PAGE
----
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Beyond Penn's Treaty

The Life of Thomas Eddy; Comprising an Extensive Correspondence

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I am happy to find, that it has pleased the Great
Spirit, that we should again, this evening, meet in
the same house, in which we held our council yester-
day. I am happy to find, that it is the will of the
Great and Good Spirit, that we should discover, there
was something yesterday not mentioned, that was
highly necessary for the welfare of your brethren.

Friends and Brothers—I am glad to find that it has
pleased the Great Spirit, to put a wish in your hearts,
to know our opinions on the subject you have men-
tioned ; a subject of the greatest moment to us.
What you have said, relative to our being one flesh,
and one blood, is true. Your brothers, the Indians,
believe, that it is in this light the Great Spirit con-
siders all mankind.

Brothers and Friends—My brother chiefs, that are
now present, with myself, are happy to find, that you
have a good opinion of us. You say, that you ap-
prehend we have eyes in our heads, and can clearly
see for ourselves, those things that are injurious to us.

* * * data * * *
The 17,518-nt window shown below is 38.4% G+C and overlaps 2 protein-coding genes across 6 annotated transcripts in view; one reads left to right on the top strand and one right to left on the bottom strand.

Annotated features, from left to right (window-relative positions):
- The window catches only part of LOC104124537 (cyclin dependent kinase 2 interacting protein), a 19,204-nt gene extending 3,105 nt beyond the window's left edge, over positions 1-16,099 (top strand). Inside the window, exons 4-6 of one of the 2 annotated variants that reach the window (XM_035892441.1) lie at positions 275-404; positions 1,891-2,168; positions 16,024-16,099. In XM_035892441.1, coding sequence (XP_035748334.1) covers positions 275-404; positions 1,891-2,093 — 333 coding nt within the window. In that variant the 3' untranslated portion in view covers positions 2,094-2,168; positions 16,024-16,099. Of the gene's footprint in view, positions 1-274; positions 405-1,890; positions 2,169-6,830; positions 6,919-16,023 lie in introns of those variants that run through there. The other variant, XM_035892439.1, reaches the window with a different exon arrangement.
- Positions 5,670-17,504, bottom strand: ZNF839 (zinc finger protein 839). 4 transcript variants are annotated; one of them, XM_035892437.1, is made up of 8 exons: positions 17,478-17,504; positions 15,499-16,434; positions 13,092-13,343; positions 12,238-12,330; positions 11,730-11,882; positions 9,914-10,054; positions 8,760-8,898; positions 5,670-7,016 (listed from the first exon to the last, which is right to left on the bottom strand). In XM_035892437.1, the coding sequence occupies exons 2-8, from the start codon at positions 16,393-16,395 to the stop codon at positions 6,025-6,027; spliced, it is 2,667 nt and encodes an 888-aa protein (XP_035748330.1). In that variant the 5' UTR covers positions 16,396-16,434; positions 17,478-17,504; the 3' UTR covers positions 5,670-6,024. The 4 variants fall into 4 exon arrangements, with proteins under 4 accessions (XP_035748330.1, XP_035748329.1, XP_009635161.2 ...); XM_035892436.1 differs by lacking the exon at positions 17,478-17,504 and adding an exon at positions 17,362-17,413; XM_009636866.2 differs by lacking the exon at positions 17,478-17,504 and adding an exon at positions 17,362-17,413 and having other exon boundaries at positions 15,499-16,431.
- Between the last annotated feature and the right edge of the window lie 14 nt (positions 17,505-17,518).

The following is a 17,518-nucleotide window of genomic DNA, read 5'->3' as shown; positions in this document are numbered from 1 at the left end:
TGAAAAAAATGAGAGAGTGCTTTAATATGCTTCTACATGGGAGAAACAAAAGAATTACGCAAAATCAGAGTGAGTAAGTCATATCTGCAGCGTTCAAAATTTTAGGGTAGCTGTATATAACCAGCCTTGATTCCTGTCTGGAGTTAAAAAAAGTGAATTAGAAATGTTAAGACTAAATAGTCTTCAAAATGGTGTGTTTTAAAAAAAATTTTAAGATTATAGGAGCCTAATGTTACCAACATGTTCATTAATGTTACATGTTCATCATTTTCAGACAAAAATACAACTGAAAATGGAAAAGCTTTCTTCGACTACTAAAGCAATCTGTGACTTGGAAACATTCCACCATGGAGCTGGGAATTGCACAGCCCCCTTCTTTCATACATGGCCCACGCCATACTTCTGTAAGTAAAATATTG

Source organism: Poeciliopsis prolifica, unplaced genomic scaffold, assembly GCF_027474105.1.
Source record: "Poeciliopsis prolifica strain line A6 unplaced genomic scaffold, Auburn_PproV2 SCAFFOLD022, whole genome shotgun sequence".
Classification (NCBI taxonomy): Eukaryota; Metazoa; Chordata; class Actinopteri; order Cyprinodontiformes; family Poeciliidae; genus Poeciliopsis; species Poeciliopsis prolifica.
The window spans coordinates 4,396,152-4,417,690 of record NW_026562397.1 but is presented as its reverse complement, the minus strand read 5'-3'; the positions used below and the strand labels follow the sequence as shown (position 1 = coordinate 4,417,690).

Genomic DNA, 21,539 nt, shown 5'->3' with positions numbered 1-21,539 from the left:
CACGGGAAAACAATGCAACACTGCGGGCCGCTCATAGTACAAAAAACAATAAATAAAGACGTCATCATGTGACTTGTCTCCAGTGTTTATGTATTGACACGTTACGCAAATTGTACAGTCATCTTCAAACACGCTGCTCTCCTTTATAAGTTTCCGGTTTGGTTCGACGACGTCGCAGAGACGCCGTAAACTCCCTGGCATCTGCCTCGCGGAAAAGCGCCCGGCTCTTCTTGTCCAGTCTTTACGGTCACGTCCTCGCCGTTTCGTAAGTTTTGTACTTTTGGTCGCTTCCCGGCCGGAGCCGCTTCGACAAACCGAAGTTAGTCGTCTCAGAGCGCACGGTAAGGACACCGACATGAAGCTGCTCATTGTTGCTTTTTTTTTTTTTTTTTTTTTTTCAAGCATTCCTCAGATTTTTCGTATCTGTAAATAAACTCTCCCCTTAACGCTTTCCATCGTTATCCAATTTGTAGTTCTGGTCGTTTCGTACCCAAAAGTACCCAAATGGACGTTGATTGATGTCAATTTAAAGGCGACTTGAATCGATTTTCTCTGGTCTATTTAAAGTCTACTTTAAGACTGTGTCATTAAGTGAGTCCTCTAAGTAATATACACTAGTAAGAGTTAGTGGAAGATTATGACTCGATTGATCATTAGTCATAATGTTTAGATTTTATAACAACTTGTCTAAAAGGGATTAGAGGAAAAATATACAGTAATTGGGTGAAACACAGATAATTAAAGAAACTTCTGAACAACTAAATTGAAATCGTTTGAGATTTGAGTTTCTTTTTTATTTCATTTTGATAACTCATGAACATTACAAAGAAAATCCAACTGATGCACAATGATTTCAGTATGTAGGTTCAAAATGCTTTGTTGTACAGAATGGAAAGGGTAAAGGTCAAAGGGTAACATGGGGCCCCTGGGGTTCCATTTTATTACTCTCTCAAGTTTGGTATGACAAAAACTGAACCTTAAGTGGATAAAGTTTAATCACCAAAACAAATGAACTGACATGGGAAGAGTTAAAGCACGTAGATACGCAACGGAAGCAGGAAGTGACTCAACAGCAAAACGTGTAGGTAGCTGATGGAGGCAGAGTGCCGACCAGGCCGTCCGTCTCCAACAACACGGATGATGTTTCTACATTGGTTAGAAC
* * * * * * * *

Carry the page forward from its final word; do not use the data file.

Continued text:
This, my friends and brothers, is the case; we clearly
see these things: my brother chiefs, that are now
present with me, as well as myself, have long seen
them; we have long lamented these great evils that
have raged in our country, and that have done your
red brethren so much harm; we have applied for
redress, and endeavoured to have them removed from
amongst us.

When our forefathers met first on this Island, your
red brethren then were numerous; but since the
introduction amongst us of what you call spirituous
liquors, and what, we think, may be justly called
poison, our numbers are greatly diminished: it has
destroyed a great part of our red brethren.

My Brothers and Friends—I am glad to hear you
observe, that freedom of speech ought always to be
made use of amongst brothers; this, brothers, really
ought to be the case. I will now, therefore, take